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Floridian Caves

By: Jon F

Having been to Borneo and dived Jacques Cousteau’s famed Turtle Tomb on the island of Sipidan, the stage had been set for me to pursue a new passion.....Cave Diving.

The mere mention of these two words in conversation with normal/sane mortals tends to invoke a response of shock and horror followed by questions like, Are you mad? And, what on earth would possess you to do that? While it's true that around only one percent of the entire dive population tend to become active cave divers, this does not necessarily mean that there is anything wrong with them mentally or emotionally (lurking around in small dark places with limited air supply, set aside).

For me the attraction is that this sport really is a pure form of adventure and exploration. Unlike some of the contributors on our site, I am only at the start of my cave diving exploits. Cave diving takes the upmost commitment, concentration and team work. The rewards for the intrepid sub aqua  speleologist is a visitors pass from mother nature, granting you access to places practically untrodden and un-dived  by fellow man.





















My course was booked with Mr “Dive Rite”, Lammar Hires himself, who I am very pleased to say has become a good  friend and now contributes to Planet H2O Online Magazine. We started the course at Gennie Springs, North Florida, just outside the town of High Springs. This area is one of the historical land marks in cave diving. The true greats that established the sport, most of them working or diving with Lamar, have at some point in time been based, or are still based here.  Unfortunately  some of the great names that Lamar has worked with have paid the ultimate price for their exploits in human exploration. This really is a sport that when things go wrong they tend to go wrong in an unforgiving way. For this reason a large focus of the full cave course is about increasing your survivability as an Individual, and as a dive team.


I had been planning this trip for a year, Unfortunately plans were dashed when Hurricane Debbie flooded most of Lake City and destroyed the conditions in the cave systems we would be diving. This of course was bad luck for me, and nothing compared to the problems that the local population were having in the floods, our thoughts and best wishes for a speedy return to normality go out to them.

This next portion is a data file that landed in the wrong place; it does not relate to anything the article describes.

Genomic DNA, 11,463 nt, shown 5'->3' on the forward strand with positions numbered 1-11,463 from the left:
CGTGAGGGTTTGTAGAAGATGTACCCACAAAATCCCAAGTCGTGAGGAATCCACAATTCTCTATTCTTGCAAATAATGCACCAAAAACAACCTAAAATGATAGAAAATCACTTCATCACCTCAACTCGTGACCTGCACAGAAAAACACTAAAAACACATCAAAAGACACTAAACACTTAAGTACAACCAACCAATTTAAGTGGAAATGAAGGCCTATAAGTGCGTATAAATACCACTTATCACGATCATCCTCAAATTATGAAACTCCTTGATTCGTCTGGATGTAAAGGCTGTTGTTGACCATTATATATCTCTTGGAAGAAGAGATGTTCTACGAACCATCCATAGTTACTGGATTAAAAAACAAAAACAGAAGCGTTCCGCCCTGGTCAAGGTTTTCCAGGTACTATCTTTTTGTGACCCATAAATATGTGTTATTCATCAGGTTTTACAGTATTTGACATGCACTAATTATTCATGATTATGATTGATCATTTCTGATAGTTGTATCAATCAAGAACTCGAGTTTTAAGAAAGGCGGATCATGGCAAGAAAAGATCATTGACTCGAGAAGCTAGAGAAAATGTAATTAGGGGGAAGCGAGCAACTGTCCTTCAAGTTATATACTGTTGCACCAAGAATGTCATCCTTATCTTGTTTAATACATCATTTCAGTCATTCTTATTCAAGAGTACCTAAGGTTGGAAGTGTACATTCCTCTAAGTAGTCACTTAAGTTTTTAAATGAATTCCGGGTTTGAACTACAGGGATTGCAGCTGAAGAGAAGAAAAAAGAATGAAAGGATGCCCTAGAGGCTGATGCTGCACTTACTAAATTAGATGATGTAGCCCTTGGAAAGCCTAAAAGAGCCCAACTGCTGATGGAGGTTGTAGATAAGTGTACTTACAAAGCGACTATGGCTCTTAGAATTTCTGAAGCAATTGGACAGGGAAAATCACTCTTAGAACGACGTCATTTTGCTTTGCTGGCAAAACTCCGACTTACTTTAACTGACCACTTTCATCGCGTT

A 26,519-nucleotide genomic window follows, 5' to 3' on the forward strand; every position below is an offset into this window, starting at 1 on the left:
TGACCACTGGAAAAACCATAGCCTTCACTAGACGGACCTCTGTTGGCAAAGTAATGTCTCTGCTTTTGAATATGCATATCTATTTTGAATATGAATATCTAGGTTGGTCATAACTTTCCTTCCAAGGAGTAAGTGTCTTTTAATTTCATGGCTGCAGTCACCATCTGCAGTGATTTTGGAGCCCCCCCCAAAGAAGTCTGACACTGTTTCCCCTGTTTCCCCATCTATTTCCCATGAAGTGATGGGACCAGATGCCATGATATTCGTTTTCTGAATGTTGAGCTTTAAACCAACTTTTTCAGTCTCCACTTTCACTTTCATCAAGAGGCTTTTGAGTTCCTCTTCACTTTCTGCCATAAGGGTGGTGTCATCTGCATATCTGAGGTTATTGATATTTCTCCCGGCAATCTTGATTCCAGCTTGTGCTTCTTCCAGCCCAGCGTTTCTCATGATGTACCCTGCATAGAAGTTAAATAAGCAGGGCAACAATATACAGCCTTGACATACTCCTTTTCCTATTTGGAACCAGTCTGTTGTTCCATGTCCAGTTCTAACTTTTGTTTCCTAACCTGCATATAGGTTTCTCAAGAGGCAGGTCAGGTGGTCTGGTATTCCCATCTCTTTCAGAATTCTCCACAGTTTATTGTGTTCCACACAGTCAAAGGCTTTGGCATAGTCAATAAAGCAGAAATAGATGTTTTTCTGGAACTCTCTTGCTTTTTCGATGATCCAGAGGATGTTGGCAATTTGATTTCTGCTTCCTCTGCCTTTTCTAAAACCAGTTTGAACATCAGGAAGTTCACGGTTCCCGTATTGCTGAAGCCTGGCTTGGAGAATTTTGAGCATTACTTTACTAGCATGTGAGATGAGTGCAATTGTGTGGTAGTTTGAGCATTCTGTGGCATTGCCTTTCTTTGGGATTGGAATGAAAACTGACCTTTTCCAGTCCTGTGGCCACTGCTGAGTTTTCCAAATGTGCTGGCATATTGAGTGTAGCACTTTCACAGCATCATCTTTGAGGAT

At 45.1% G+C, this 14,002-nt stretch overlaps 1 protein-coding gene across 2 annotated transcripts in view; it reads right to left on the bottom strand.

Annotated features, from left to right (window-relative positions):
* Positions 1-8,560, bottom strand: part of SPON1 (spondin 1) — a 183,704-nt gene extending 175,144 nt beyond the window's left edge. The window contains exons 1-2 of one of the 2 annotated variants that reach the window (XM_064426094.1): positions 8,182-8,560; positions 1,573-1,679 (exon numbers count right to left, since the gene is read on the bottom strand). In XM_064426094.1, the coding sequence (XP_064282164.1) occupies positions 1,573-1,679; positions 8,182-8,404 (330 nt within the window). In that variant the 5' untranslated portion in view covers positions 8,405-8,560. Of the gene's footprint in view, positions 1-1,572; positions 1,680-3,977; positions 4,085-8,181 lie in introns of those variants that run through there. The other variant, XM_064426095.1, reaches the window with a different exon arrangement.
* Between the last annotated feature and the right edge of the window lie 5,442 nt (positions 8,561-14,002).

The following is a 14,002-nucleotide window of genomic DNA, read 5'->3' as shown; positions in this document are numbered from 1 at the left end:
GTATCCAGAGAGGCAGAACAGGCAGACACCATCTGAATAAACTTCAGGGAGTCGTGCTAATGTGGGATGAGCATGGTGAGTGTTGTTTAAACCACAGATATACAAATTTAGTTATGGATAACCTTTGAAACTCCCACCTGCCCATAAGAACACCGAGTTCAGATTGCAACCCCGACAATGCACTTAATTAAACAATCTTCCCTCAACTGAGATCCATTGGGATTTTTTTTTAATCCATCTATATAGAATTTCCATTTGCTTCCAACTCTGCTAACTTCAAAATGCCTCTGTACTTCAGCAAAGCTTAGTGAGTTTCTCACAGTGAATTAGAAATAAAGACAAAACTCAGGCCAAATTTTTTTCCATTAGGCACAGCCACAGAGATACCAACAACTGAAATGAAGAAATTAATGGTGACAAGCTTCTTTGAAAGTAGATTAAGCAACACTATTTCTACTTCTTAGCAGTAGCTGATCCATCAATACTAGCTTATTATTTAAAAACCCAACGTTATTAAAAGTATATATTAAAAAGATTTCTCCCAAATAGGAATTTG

My personal training and preparation prior to the course involved a physical training regime in the UAE for around six months prior to going. I built into this plan a visit to TEKCamp 2012 based at Vobster Quay, Somerset, UK, (see Dive Life page 7, article by Tim Clements, and of course follow the TEKCamp links contained in these pages). I was lucky enough to take part in some line laying drills on a 70min dive with the legendary Phil Short, extreme cave diver, and dive trainer to the Hollywood film Sanctum. Phil is also the director of training for IANTD UK. I also spent some time with Jim Dowling and the equally legendary cave explorers Martin Robson and Vikki Batten. These top level divers set out helping me perfect my side mount skills and buoyancy. Post Tec Camp I signed up for an Advance Recreational Tri-mix and Tec Sidemount course with Phil Grigg and the Vobster IANTD team.

Due to Hurricane Debby I had plenty of time on my hands to get used to the weight differences of diving in fresh water. In Florida I would be diving my Dive Rite Nomad XT sidemount wing, in a 5mm Waterproof W1 wetsuit, with a 2mm neoprene vest to add a bit of buoyancy and warmth, as well as help offset the weight of the 85cf Steel tanks I would be using. The water in the caves in Florida is a cool 21 degree C constant year round water temperature. It  turned out that my new Santi E-lite dry-suit combined with the new Dive Rite LT super lightweight and robust sidemount wing would make for the perfect combination for cave diving.